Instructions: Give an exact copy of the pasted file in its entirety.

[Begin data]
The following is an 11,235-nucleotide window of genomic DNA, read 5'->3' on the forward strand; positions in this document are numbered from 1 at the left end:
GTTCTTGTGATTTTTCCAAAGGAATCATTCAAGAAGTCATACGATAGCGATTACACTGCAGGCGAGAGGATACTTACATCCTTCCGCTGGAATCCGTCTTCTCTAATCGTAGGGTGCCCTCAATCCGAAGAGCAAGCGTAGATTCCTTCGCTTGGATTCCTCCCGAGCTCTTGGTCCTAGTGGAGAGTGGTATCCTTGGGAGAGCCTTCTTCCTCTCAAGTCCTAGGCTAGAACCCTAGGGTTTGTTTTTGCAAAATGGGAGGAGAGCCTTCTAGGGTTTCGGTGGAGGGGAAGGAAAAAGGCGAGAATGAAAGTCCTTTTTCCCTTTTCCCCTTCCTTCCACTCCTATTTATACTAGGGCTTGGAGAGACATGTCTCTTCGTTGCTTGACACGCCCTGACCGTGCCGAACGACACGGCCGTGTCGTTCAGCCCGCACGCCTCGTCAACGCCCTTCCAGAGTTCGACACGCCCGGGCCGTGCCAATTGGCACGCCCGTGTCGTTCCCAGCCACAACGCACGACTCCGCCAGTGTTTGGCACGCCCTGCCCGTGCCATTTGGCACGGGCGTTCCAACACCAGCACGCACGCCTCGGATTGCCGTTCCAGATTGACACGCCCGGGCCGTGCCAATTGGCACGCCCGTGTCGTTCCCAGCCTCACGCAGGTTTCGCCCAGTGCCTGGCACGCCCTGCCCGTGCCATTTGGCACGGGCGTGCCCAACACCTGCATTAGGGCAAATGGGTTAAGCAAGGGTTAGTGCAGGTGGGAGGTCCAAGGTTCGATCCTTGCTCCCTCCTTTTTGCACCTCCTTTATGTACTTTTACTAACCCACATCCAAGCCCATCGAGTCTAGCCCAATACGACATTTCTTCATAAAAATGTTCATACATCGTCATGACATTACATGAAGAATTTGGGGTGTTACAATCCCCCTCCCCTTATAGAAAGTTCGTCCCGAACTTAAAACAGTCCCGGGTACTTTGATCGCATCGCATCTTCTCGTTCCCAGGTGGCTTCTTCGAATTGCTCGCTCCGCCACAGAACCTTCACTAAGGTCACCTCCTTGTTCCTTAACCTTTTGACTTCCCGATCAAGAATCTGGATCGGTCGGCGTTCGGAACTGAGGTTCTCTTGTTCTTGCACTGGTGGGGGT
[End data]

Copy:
The following is an 11,235-nucleotide window of genomic DNA, read 5'->3' on the forward strand; positions in this document are numbered from 1 at the left end:
GTTCTTGTGATTTTTCCAAAGGAATCATTCAAGAAGTCATACGATAGCGATTACACTGCAGGCGAGAGGATACTTACATCCTTCCGCTGGAATCCGTCTTCTCTAATCGTAGGGTGCCCTCAATCCGAAGAGCAAGCGTAGATTCCTTCGCTTGGATTCCTCCCGAGCTCTTGGTCCTAGTGGAGAGTGGTATCCTTGGGAGAGCCTTCTTCCTCTCAAGTCCTAGGCTAGAACCCTAGGGTTTGTTTTTGCAAAATGGGAGGAGAGCCTTCTAGGGTTTCGGTGGAGGGGAAGGAAAAAGGCGAGAATGAAAGTCCTTTTTCCCTTTTCCCCTTCCTTCCACTCCTATTTATACTAGGGCTTGGAGAGACATGTCTCTTCGTTGCTTGACACGCCCTGACCGTGCCGAACGACACGGCCGTGTCGTTCAGCCCGCACGCCTCGTCAACGCCCTTCCAGAGTTCGACACGCCCGGGCCGTGCCAATTGGCACGCCCGTGTCGTTCCCAGCCACAACGCACGACTCCGCCAGTGTTTGGCACGCCCTGCCCGTGCCATTTGGCACGGGCGTTCCAACACCAGCACGCACGCCTCGGATTGCCGTTCCAGATTGACACGCCCGGGCCGTGCCAATTGGCACGCCCGTGTCGTTCCCAGCCTCACGCAGGTTTCGCCCAGTGCCTGGCACGCCCTGCCCGTGCCATTTGGCACGGGCGTGCCCAACACCTGCATTAGGGCAAATGGGTTAAGCAAGGGTTAGTGCAGGTGGGAGGTCCAAGGTTCGATCCTTGCTCCCTCCTTTTTGCACCTCCTTTATGTACTTTTACTAACCCACATCCAAGCCCATCGAGTCTAGCCCAATACGACATTTCTTCATAAAAATGTTCATACATCGTCATGACATTACATGAAGAATTTGGGGTGTTACAATCCCCCTCCCCTTATAGAAAGTTCGTCCCGAACTTAAAACAGTCCCGGGTACTTTGATCGCATCGCATCTTCTCGTTCCCAGGTGGCTTCTTCGAATTGCTCGCTCCGCCACAGAACCTTCACTAAGGTCACCTCCTTGTTCCTTAACCTTTTGACTTCCCGATCAAGAATCTGGATCGGTCGGCGTTCGGAACTGAGGTTCTCTTGTTCTTGCACTGGTGGGGGT